Area realtor omits facts regarding CCUSD tax rates
By Linda Bentley | September 2, 2009
Weiss discusses only the tax rate,
or the multiplier, and completely ignores the multiplicand to
complete the equation
CCUSD – On Aug. 19, Ron Weiss, a Phoenix resident, realtor and taxpayer in the Cave Creek Unified School District, submitted a letter to the editor proclaiming “The K-3 override decision is a no brainer,” “CCUSD reduces rate 73 percent since 1999” and “Rates now compared to Chicken Feed.”
Weiss wrote, “As an area realtor, I know the strong correlation between good schools, strong housing markets and home values. Over the years, I have had numerous clients make their home purchase decision based primarily upon the quality of our Cave Creek schools.”
While noting all eight CCUSD schools are designated “Excelling” for the third year in a row, Weiss asserts such achievements help to attract homebuyers and ultimately to sell homes.
Weiss goes on to say how the schools in the district achieve despite “ongoing budget slashing,” and states, “Supporting the Nov. 3 override effort is one of the few ways we have to support and invest locally, in our local schools.”
Citing every property owner in CCUSD is paying a tax rate of $1.59 ($1.43 Primary and $0.16 Secondary), Weiss asked us to compare the current rate to that of ten years ago when the total tax rate was $5.96 ($3.71 Primary and $2.25 Secondary) and declares it to be a 73 percent decrease, as if that equated to reduction in taxes.
Although Weiss claims voting in favor of the K-3 override “is a true no-brainer” and says this is not a “new tax” but rather one “baked” into our property tax bills he also states the cost to continue this override is “literally chicken feed.”
He states, “If your home has an assessed value of $500,000, your annual cost is less than $17,” adding, “My home is certainly worth a $17 investment and this conservative Republican will be voting ‘Yes.’ Any other decision would be a true ‘no brainer.’”
When it didn’t make print last week, Weiss resubmitted his letter with the comment, “I noticed you conveniently disregarded my previous letter to the editor. Please review and reconsider. I feel it has some important facts that every voter in our district deserves to know. (You wouldn’t want to censor these facts would you?)”
The editor chose not to publish Weiss’ letter for a number of reasons: 1) it was too long for a letter to the editor; 2) it was too short for a guest editorial; and 3) it would have been a disservice to our readers.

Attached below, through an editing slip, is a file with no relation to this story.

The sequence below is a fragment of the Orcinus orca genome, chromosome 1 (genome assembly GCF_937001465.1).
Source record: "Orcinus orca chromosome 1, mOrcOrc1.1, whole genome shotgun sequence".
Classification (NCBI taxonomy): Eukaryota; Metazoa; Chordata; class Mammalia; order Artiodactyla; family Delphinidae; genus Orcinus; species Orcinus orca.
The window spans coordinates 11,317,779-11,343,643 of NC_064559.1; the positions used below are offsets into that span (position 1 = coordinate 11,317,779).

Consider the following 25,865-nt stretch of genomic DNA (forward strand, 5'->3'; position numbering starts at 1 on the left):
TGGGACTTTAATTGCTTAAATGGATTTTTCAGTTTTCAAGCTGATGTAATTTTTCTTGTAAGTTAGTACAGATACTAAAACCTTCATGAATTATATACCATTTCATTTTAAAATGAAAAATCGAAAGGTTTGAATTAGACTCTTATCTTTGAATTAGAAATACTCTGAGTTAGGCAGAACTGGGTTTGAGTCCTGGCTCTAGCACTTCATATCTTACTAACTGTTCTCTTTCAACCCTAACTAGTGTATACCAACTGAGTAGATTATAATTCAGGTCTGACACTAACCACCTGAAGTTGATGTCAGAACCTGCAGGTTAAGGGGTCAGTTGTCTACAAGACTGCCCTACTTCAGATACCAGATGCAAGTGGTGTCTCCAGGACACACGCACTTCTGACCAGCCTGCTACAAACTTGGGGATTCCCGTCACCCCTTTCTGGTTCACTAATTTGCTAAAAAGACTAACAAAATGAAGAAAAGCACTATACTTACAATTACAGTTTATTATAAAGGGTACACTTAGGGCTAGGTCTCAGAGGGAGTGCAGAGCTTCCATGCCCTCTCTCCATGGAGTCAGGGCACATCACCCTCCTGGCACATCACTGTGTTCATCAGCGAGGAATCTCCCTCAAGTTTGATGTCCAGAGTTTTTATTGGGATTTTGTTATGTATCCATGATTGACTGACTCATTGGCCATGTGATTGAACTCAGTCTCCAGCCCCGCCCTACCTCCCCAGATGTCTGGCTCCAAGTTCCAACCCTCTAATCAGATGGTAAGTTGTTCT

Weiss discusses only the tax rate, or the multiplier, and completely ignores the multiplicand to complete the equation.
Sure, the combined tax rates have gone from $5.7566 to $1.5974. However, the combined primary and secondary assessed valuation, or the multiplicand, has gone from $1.2 billion in 2000 to $5.3 billion in 2009.
In 2000, primary assessed valuation was at $537 million and secondary assessed valuation was $654 million.
By 2009, those numbers reached $2.4 billion and $2.9 billion, respectively.
The district receives approximately 80 percent of its funds from district taxpayers, with between 15 and 20 percent from the state and the balance from the federal government.
And while Weiss says his home is certainly worth a $17 investment, he won’t have to pay that much since valuations have gone down in his neighborhood. Weiss saw decreases in both primary and secondary valuations for 2010, with a 20 percent decrease in his Full Cash Value (FCV) and a 4 percent decrease in his Limited Property Value (LPV).
For others who weren’t so lucky after receiving increased assessments of 54 percent to their FCV a couple of years ago, a 9 percent reduction has been no consolation, especially when coupled with an 8 percent increase to their LPV.
Weiss also didn’t bother to mention the district was recently increased in size (taxpayer base) by 31 square miles, or 22 percent. While the vast majority of school-aged children living in the annexed area already attended CCUSD, those properties are now assessed, taxed and are contributing to the district.
That addition, which includes upscale properties such as Troon North, certainly contributed to the lower tax rate.
As an area realtor, Weiss should have known better than to omit all those facts from his letter.
However, since Weiss and others in his neighborhood won’t be taxed $17 like many others might, should the override pass, there is nothing precluding any taxpayer from donating any amount of money to the district and receiving a tax deduction (not a tax credit) for that donation.